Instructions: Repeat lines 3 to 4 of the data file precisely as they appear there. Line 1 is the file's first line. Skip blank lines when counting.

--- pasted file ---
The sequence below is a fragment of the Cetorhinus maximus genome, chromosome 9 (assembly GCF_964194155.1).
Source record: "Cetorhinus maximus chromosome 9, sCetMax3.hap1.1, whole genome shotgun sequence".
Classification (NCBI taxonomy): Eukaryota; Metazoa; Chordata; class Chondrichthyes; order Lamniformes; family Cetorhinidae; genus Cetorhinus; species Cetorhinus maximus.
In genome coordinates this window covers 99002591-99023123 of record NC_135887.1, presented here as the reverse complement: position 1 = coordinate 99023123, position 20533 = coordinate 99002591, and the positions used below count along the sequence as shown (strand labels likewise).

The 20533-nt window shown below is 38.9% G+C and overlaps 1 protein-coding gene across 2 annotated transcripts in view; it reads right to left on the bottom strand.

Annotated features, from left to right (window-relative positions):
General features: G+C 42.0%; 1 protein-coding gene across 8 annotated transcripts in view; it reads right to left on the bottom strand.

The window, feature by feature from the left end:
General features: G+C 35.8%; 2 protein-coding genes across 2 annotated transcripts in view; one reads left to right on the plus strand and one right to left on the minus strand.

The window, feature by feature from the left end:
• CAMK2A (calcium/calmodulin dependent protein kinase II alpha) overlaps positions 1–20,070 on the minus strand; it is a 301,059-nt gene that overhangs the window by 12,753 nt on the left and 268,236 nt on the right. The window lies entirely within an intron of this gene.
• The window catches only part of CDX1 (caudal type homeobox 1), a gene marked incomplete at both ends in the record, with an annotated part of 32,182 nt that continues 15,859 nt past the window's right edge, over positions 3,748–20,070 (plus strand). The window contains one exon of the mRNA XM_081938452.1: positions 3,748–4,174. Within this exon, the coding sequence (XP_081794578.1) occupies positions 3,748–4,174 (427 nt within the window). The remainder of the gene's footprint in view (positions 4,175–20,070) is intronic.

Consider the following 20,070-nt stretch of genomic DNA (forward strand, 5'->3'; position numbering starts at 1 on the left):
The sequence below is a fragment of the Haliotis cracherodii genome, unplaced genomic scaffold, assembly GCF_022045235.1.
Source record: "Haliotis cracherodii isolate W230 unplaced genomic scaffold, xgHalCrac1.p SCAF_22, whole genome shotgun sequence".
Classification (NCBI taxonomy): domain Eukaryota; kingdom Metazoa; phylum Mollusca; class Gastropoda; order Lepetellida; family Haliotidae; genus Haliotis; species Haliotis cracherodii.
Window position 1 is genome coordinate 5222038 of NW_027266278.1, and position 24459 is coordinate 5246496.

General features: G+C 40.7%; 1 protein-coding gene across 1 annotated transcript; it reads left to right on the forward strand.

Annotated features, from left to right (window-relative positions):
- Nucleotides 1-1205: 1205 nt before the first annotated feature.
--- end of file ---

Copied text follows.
Classification (NCBI taxonomy): Eukaryota; Metazoa; Chordata; class Chondrichthyes; order Lamniformes; family Cetorhinidae; genus Cetorhinus; species Cetorhinus maximus.
In genome coordinates this window covers 99002591-99023123 of record NC_135887.1, presented here as the reverse complement: position 1 = coordinate 99023123, position 20533 = coordinate 99002591, and the positions used below count along the sequence as shown (strand labels likewise).